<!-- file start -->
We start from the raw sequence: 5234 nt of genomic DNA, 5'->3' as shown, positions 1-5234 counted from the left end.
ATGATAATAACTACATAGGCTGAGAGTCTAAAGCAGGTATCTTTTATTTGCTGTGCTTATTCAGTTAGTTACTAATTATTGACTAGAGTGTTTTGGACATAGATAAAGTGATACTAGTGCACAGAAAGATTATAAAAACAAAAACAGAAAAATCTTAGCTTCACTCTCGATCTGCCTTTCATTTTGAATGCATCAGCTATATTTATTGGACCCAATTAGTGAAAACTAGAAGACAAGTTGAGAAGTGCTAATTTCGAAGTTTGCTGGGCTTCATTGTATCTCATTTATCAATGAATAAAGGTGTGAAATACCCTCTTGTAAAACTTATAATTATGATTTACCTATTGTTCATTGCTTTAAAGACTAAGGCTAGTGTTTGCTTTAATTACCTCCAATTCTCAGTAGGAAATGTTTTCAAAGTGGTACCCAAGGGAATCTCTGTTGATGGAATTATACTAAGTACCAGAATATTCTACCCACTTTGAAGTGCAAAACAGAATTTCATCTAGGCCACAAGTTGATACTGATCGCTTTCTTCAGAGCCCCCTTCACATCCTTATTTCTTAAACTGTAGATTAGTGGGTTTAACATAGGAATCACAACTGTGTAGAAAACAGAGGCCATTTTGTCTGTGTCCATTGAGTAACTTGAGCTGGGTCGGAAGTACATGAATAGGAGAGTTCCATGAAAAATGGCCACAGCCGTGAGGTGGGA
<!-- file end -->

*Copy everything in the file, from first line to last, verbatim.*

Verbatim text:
We start from the raw sequence: 5234 nt of genomic DNA, 5'->3' as shown, positions 1-5234 counted from the left end.
ATGATAATAACTACATAGGCTGAGAGTCTAAAGCAGGTATCTTTTATTTGCTGTGCTTATTCAGTTAGTTACTAATTATTGACTAGAGTGTTTTGGACATAGATAAAGTGATACTAGTGCACAGAAAGATTATAAAAACAAAAACAGAAAAATCTTAGCTTCACTCTCGATCTGCCTTTCATTTTGAATGCATCAGCTATATTTATTGGACCCAATTAGTGAAAACTAGAAGACAAGTTGAGAAGTGCTAATTTCGAAGTTTGCTGGGCTTCATTGTATCTCATTTATCAATGAATAAAGGTGTGAAATACCCTCTTGTAAAACTTATAATTATGATTTACCTATTGTTCATTGCTTTAAAGACTAAGGCTAGTGTTTGCTTTAATTACCTCCAATTCTCAGTAGGAAATGTTTTCAAAGTGGTACCCAAGGGAATCTCTGTTGATGGAATTATACTAAGTACCAGAATATTCTACCCACTTTGAAGTGCAAAACAGAATTTCATCTAGGCCACAAGTTGATACTGATCGCTTTCTTCAGAGCCCCCTTCACATCCTTATTTCTTAAACTGTAGATTAGTGGGTTTAACATAGGAATCACAACTGTGTAGAAAACAGAGGCCATTTTGTCTGTGTCCATTGAGTAACTTGAGCTGGGTCGGAAGTACATGAATAGGAGAGTTCCATGAAAAATGGCCACAGCCGTGAGGTGGGA